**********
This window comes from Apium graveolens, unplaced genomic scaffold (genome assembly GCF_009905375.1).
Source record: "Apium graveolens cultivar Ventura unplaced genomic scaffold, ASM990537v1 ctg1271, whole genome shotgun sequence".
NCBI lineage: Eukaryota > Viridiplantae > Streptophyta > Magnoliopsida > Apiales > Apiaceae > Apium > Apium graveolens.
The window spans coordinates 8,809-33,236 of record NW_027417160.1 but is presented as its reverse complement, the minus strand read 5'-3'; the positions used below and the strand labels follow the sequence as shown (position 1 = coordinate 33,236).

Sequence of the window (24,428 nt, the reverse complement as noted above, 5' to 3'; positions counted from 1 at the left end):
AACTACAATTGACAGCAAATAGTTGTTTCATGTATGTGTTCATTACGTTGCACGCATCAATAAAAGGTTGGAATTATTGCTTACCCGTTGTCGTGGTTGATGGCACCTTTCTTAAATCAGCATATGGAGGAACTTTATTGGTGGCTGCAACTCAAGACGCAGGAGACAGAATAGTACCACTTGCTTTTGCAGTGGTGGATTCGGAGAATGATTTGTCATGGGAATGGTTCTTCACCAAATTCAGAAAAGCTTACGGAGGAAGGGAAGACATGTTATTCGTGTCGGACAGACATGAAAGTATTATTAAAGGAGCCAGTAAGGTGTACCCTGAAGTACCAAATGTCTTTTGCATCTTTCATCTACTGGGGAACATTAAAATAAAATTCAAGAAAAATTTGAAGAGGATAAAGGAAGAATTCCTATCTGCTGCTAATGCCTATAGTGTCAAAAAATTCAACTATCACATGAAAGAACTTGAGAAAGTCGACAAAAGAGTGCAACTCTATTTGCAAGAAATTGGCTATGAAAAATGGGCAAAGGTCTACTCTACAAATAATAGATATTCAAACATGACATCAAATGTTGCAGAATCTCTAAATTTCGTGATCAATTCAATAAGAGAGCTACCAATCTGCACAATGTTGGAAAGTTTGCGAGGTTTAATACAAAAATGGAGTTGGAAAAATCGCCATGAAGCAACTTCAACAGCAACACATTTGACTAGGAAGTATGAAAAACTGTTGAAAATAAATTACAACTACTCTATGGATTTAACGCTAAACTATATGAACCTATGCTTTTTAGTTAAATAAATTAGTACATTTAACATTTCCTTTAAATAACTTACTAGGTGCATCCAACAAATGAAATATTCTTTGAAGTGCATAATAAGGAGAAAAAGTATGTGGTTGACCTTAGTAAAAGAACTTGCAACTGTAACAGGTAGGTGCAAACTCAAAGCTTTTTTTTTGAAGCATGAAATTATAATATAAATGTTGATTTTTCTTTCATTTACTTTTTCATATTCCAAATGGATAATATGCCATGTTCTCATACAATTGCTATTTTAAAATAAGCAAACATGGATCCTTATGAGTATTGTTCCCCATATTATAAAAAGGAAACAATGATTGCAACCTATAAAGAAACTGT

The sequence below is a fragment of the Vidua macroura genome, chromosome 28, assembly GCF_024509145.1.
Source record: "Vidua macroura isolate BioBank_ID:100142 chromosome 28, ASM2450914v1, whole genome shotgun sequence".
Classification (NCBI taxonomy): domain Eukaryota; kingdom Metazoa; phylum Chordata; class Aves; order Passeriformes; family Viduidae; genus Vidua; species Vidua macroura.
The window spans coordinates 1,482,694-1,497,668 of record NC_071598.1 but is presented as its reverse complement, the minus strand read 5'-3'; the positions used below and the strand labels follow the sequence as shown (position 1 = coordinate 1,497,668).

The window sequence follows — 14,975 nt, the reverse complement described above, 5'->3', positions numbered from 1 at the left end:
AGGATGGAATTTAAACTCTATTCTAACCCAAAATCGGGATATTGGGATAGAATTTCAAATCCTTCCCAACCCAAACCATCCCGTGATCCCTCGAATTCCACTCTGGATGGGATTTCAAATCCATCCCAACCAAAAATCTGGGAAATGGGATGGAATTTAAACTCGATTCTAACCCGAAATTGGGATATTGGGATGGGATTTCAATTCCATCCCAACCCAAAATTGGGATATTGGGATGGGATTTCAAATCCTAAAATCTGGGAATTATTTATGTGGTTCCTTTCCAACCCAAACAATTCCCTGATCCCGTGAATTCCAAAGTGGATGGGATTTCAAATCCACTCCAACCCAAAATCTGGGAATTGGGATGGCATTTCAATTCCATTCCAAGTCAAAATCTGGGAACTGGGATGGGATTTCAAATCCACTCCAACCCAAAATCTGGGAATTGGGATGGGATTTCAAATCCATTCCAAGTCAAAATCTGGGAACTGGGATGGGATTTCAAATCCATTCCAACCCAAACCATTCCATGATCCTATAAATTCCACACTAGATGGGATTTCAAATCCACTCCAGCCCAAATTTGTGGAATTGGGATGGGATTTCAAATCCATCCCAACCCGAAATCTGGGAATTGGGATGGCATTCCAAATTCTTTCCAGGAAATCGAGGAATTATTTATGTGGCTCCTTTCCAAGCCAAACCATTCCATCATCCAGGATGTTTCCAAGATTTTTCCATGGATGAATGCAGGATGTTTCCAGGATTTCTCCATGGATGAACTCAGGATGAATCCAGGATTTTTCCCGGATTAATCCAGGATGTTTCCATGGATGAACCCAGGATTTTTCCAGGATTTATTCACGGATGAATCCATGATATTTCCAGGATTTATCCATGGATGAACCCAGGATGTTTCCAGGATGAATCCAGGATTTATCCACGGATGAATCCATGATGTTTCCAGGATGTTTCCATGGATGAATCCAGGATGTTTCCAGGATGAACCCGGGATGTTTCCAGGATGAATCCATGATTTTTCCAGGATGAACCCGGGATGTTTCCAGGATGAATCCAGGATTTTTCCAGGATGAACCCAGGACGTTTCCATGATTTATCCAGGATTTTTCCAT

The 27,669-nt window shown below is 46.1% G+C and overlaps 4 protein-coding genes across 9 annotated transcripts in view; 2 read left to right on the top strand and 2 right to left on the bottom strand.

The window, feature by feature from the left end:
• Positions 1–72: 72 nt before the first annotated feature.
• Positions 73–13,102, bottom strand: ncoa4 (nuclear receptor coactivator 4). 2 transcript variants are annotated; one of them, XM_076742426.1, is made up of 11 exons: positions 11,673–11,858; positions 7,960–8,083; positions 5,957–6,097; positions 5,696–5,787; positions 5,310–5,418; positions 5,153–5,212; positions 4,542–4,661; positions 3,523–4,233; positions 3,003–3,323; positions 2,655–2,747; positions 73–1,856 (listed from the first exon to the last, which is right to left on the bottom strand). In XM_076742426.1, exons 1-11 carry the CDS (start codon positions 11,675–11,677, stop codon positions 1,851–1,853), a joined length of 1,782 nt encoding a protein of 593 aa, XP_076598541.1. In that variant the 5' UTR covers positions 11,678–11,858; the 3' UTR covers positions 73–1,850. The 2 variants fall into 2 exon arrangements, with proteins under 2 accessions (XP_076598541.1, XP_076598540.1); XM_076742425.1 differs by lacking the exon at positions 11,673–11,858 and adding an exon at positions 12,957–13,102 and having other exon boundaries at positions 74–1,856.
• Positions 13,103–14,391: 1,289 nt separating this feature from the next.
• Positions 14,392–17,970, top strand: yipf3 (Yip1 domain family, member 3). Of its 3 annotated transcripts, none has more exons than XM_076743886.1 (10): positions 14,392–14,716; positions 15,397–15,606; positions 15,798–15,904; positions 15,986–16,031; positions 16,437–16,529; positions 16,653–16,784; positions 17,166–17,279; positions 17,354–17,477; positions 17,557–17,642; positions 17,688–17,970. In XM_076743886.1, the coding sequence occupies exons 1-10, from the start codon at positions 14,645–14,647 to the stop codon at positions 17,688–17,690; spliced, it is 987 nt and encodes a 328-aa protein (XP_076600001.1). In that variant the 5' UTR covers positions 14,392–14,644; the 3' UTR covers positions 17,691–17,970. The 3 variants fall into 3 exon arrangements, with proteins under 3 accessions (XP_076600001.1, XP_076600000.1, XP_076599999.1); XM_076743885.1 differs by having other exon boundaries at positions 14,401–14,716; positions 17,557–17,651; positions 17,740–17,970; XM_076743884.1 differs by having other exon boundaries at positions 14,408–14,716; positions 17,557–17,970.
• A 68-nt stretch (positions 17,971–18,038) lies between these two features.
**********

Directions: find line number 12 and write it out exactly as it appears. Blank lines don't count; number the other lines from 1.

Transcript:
AGGATGGAATTTAAACTCTATTCTAACCCAAAATCGGGATATTGGGATAGAATTTCAAATCCTTCCCAACCCAAACCATCCCGTGATCCCTCGAATTCCACTCTGGATGGGATTTCAAATCCATCCCAACCAAAAATCTGGGAAATGGGATGGAATTTAAACTCGATTCTAACCCGAAATTGGGATATTGGGATGGGATTTCAATTCCATCCCAACCCAAAATTGGGATATTGGGATGGGATTTCAAATCCTAAAATCTGGGAATTATTTATGTGGTTCCTTTCCAACCCAAACAATTCCCTGATCCCGTGAATTCCAAAGTGGATGGGATTTCAAATCCACTCCAACCCAAAATCTGGGAATTGGGATGGCATTTCAATTCCATTCCAAGTCAAAATCTGGGAACTGGGATGGGATTTCAAATCCACTCCAACCCAAAATCTGGGAATTGGGATGGGATTTCAAATCCATTCCAAGTCAAAATCTGGGAACTGGGATGGGATTTCAAATCCATTCCAACCCAAACCATTCCATGATCCTATAAATTCCACACTAGATGGGATTTCAAATCCACTCCAGCCCAAATTTGTGGAATTGGGATGGGATTTCAAATCCATCCCAACCCGAAATCTGGGAATTGGGATGGCATTCCAAATTCTTTCCAGGAAATCGAGGAATTATTTATGTGGCTCCTTTCCAAGCCAAACCATTCCATCATCCAGGATGTTTCCAAGATTTTTCCATGGATGAATGCAGGATGTTTCCAGGATTTCTCCATGGATGAACTCAGGATGAATCCAGGATTTTTCCCGGATTAATCCAGGATGTTTCCATGGATGAACCCAGGATTTTTCCAGGATTTATTCACGGATGAATCCATGATATTTCCAGGATTTATCCATGGATGAACCCAGGATGTTTCCAGGATGAATCCAGGATTTATCCACGGATGAATCCATGATGTTTCCAGGATGTTTCCATGGATGAATCCAGGATGTTTCCAGGATGAACCCGGGATGTTTCCAGGATGAATCCATGATTTTTCCAGGATGAACCCGGGATGTTTCCAGGATGAATCCAGGATTTTTCCAGGATGAACCCAGGACGTTTCCATGATTTATCCAGGATTTTTCCAT